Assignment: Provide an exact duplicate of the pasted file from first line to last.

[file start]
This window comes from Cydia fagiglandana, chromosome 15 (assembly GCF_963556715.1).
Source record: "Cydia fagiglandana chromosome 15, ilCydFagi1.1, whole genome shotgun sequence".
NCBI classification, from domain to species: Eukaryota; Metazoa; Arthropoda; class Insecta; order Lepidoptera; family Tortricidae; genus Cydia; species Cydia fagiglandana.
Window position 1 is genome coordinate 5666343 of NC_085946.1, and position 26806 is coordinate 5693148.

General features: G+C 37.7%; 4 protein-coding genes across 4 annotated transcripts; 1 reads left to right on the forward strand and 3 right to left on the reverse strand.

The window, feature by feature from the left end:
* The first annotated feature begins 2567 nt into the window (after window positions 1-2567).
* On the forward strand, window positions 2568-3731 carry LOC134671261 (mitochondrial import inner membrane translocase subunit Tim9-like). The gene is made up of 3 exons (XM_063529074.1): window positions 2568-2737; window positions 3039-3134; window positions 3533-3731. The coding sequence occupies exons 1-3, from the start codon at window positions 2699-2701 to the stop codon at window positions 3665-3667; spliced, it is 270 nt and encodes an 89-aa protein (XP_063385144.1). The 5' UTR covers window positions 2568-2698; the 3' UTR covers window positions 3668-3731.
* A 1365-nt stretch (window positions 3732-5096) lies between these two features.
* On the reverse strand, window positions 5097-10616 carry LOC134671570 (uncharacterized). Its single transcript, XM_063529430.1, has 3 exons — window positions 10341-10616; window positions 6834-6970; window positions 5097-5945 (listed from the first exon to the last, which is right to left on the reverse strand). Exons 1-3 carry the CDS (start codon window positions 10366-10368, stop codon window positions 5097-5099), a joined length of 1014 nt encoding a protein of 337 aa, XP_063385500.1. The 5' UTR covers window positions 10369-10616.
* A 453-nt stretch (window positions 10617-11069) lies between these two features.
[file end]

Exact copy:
This window comes from Cydia fagiglandana, chromosome 15 (assembly GCF_963556715.1).
Source record: "Cydia fagiglandana chromosome 15, ilCydFagi1.1, whole genome shotgun sequence".
NCBI classification, from domain to species: Eukaryota; Metazoa; Arthropoda; class Insecta; order Lepidoptera; family Tortricidae; genus Cydia; species Cydia fagiglandana.
Window position 1 is genome coordinate 5666343 of NC_085946.1, and position 26806 is coordinate 5693148.

General features: G+C 37.7%; 4 protein-coding genes across 4 annotated transcripts; 1 reads left to right on the forward strand and 3 right to left on the reverse strand.

The window, feature by feature from the left end:
* The first annotated feature begins 2567 nt into the window (after window positions 1-2567).
* On the forward strand, window positions 2568-3731 carry LOC134671261 (mitochondrial import inner membrane translocase subunit Tim9-like). The gene is made up of 3 exons (XM_063529074.1): window positions 2568-2737; window positions 3039-3134; window positions 3533-3731. The coding sequence occupies exons 1-3, from the start codon at window positions 2699-2701 to the stop codon at window positions 3665-3667; spliced, it is 270 nt and encodes an 89-aa protein (XP_063385144.1). The 5' UTR covers window positions 2568-2698; the 3' UTR covers window positions 3668-3731.
* A 1365-nt stretch (window positions 3732-5096) lies between these two features.
* On the reverse strand, window positions 5097-10616 carry LOC134671570 (uncharacterized). Its single transcript, XM_063529430.1, has 3 exons — window positions 10341-10616; window positions 6834-6970; window positions 5097-5945 (listed from the first exon to the last, which is right to left on the reverse strand). Exons 1-3 carry the CDS (start codon window positions 10366-10368, stop codon window positions 5097-5099), a joined length of 1014 nt encoding a protein of 337 aa, XP_063385500.1. The 5' UTR covers window positions 10369-10616.
* A 453-nt stretch (window positions 10617-11069) lies between these two features.